The success of the so-called “freedom convoy” caught Canada, and much of the world, by surprise. Yet, the tactic of simply parking vehicles to protest is not new: similar events have occurred in Europe and South America in recent years. Instead, what made this protest and occupation unique in the Canadian context is the impact generated by hundreds of thousands of online users who sought to participate, facilitate or disrupt the movement. Trucks may have been the tool, but low-level cyber actions (broadly understood) have been the lifeblood of the convoy movement.
In examining how cyber plays a role, it’s necessary to first address and dispel one of the key concerns expressed by many: Was the convoy the product of foreign interference?
At first glance, this protest has appeared very much like the kind of activity that Canada’s national security agencies have warned about for some time: one focused on a socially divisive issue (in this case, the COVID-19 vaccination mandates) that targets the legitimacy of the state and can be amplified by foreign adversaries. Could the massive online attention this movement received be due to a cyber operation by a foreign adversary such as Russia or China?
We do not yet have the full answer to this question. It’s likely that after forensic investigation, some coordinated inauthentic social media activity will be discovered. However, other than some hacked Facebook pages that tried to cash in on the interest in the convoy, there is little evidence to suggest that those who engaged about the protests online were anything but genuinely motivated individuals within and outside Canada, even if that content was shared by known amplifiers of misinformation, such as Russia’s RT (Russia Today) television channel.
In this sense, the online significance of the convoy does not likely have to do with Russian bots, but is more about the impact of individuals who found ways to engage in low-level cyber activity in both legal and illegal ways.
The most prominent examples are the crowdfunding sites GoFundMe and GiveSendGo, which allowed those who could not travel to Ottawa to directly facilitate the convoy and illegal occupation.
However, the crowdfunding sites are more than conduits for money. Instead, since the beginning they have been symbols of online resistance to authorities, which perpetuated the movement. It’s likely that if GoFundMe had taken down the campaign in its early days, the convoy would not have gotten dug in. The money raised (mostly from Canadian and US donors) became a phenomenon in and of itself, echoing the moral support and encouragement provided through Facebook, Twitter and YouTube livestreams.
There were other illegal disruptions believed to be linked to the convoy that were using low-level cyber means. In the early days of the occupation, the Ontario Provincial Police warned that thumb drives with malware that could be associated with an anti-mandate movement were being mailed across southern Ontario. Attempts to overwhelm Ottawa’s 911 emergency call system may have been at least partially automated. Social media users on the message-sharing app Telegram doxxed, or drew attention to the identities of, Royal Canadian Mounted Police officers involved in law enforcement operations in Ottawa. And, almost inevitably, some convoy supporters sought to use cryptocurrencies to circumvent court orders that froze bank accounts associated with the convoy. (Some convoy supporters also tried to float their own cryptocurrency coin, which seems to have failed.)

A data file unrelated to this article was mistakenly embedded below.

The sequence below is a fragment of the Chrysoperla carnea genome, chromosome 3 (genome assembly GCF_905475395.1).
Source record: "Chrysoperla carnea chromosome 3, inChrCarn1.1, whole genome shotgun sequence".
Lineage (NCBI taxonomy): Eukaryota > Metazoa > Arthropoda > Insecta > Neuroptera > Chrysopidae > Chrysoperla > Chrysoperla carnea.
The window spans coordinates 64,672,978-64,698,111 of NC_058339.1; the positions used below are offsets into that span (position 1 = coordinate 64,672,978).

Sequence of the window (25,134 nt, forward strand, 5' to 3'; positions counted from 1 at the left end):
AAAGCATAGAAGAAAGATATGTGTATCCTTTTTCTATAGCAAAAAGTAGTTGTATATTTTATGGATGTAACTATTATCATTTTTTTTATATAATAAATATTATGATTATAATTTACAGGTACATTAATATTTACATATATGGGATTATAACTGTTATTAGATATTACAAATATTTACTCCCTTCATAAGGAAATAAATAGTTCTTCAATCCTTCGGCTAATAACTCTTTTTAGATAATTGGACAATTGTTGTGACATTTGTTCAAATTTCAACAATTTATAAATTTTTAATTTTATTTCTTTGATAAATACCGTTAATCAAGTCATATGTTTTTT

At the same time, cyber tools also enabled those opposed to the occupation to engage in disruptive activities. Convoy “resisters” disrupted online discussions between users of the Zello “walkie-talkie” app with music. Hackers have also stolen and leaked information from GiveSendGo twice (as of writing), providing insight into who is funding this movement. The website also suffered denial of service (DDoS attacks and a website hack).
Twitter Spaces provided a venue for Ottawa community members to express their frustration, and Facebook was used to organize during the second-last weekend of the occupation. The platform also enabled community members to organize to support those who were too frightened or unable to leave their homes.
In this way, the occupation of Ottawa provides more evidence of how cyber operations have been democratized in the service of populist movements for more than a decade. None of these efforts have been particularly sophisticated (even the GiveSendGo hack took advantage of a security lapse the platform seems to have ignored since 2018). But they have proven to be extremely effective when employed by enough people with determination or by smaller groups with a little bit of knowledge and a good sense of tactics.
We should expect to see more such activities that seek to decentralize power in future political movements.
Indeed, although a direct comparison is not possible, we are seeing similar tactics being used on a much more significant scale in the invasion of Ukraine. These include the use of open-source information, fundraising,cryptocurrencies, hacking operations and information sharing. What impact these dispersed operations will have is still an unknown. But their ability to break down borders, allowing vast numbers of people to participate in the conflict, albeit only virtually, will have states taking note.